Prayer on its own has absolutely no evidence whatsoever showing that it literally works, as a supernatural mean of achieving… anything, really. Secular meditation and positive thinking work equally well. Or, from a different angle, we could say that the placebo effect doesn’t point to gods, obviously.

  2. Hi Hugo,

    Do you have a reference for your statement about “the main reason behind why prayer “works””?

    “Prayer on its own has absolutely no evidence whatsoever showing that it literally works, as a supernatural mean of achieving… anything, really.”
    There is plenty of evidence of people recovering after prayer in ways that either don’t happen, or happen extremely rarely naturally. You can only say this by dismissing all these accounts. I haven’t seen you offer any evidence at all as to why these accounts should be dismissed.

    “Secular meditation and positive thinking work equally well.”
    I think I can give references to show this isn’t always true. Can you first give any references to support the statement – not just that it is sometimes the case, but that it is always the case?

  3. Hi, the references you posted, from both the current article and previous ones, are supporting my point. For example,

    “A six year study of mortality found that people who attended religious services at least once a week were 46 percent less likely to die during the study. When the analysts controlled for such variables as age, race, sickness and other health and social factors, there was still a 28 percent reduction in mortality.”

    Attending a religious service once a week can mean a number of things. Most likely, the person has recurrent social interactions, believes a god is watching, caring and appreciate the devotion, knows a social safety net is in place should things go wrong, gets positive reinforcement on the value of religious faith, hears about other success stories based on faith, gets involved in charitable work, or at least donate money, giving a sense of purpose and accomplishment, and sees greater value in life because of a of this.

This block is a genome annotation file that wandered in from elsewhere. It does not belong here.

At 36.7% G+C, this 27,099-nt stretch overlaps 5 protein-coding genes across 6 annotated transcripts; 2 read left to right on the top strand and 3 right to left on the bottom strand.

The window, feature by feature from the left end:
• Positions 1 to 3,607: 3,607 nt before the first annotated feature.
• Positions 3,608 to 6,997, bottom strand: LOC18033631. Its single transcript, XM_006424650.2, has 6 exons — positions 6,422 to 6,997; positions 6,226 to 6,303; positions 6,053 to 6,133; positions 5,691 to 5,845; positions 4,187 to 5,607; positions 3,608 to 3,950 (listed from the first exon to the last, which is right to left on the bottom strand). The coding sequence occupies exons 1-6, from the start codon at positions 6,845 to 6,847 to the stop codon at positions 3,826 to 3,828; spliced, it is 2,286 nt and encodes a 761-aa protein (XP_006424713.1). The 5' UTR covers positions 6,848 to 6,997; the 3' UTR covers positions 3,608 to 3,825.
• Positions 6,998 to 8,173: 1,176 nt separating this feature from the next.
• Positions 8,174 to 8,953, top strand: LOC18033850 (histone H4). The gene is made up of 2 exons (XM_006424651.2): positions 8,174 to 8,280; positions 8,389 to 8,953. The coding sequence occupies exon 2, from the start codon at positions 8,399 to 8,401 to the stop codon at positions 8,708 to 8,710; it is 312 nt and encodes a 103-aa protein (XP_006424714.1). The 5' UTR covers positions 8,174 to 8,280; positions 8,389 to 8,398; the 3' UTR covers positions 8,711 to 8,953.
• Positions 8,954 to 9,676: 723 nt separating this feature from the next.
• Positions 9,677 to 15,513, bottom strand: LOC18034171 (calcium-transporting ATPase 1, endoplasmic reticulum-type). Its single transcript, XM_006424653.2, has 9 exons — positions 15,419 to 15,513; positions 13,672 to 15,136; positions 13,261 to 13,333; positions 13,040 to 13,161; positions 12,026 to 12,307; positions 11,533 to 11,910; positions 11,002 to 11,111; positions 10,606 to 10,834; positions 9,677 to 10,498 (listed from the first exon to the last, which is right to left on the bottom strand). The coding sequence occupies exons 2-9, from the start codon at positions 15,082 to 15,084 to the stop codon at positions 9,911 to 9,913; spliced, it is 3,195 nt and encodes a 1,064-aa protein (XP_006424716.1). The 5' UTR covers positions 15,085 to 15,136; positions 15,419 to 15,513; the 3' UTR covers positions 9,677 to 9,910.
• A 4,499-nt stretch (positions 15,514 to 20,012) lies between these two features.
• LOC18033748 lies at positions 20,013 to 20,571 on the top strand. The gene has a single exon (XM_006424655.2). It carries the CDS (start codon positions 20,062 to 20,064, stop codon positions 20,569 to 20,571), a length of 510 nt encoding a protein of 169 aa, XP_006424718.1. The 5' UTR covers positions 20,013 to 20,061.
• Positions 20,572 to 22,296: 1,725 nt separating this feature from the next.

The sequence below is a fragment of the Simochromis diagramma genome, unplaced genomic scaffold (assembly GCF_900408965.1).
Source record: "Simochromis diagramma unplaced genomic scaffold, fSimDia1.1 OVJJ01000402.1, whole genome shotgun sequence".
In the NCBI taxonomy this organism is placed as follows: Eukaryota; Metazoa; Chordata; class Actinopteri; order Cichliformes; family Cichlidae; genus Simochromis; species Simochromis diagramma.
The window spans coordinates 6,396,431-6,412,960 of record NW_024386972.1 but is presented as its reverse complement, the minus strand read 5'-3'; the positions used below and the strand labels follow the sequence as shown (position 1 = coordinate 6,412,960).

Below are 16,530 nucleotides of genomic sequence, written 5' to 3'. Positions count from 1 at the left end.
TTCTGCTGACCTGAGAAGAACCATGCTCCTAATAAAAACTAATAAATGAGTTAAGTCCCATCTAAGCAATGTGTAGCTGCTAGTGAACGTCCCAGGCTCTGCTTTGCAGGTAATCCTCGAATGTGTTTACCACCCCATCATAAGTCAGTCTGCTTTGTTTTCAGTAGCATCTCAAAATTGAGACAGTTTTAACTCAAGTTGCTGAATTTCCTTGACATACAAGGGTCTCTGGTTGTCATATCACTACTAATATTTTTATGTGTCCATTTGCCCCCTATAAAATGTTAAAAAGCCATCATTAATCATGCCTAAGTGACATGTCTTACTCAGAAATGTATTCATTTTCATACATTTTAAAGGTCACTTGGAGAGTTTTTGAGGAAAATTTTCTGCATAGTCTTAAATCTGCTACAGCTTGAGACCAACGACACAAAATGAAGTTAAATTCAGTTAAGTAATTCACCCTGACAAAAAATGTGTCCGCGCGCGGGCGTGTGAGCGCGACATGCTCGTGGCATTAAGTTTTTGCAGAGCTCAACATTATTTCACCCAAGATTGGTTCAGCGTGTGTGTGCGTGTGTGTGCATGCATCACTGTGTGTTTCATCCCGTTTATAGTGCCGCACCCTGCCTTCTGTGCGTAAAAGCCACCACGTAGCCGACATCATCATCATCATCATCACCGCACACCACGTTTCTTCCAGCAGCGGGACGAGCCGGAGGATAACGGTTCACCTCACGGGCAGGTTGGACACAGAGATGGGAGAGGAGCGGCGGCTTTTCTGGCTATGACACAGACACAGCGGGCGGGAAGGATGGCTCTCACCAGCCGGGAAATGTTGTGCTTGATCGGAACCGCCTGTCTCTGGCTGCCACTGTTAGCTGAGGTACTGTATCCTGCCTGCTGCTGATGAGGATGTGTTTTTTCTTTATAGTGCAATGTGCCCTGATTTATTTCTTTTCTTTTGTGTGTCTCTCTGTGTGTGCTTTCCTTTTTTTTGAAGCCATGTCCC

4. Hi Hugo, if you think that, then let’s not bother to discuss any further because we clearly have different views of citing references. Your quote doesn’t say what you are saying at all – all you have done is say what you personally think is “most likely”.

  5. Your quote doesn’t say what you are saying at all – all you have done is say what you personally think is “most likely”.

    I did not say that this is what the quote says. The quote only mentions ‘attended religious services’ and my point is that this can, may, perhaps, or even certainly in some cases, imply other things. The one point which is certain, for example, is that someone who attend religious services at least once a week is not completely isolated and lonely. And being isolated and lonely can lead to depression and other health issues. Hence, it’s clear that attending religious services, regardless of the truth of the spiritual beliefs involved, is good for people.

    let’s not bother to discuss any further

    Sure, no problem. Nothing forces you to reply…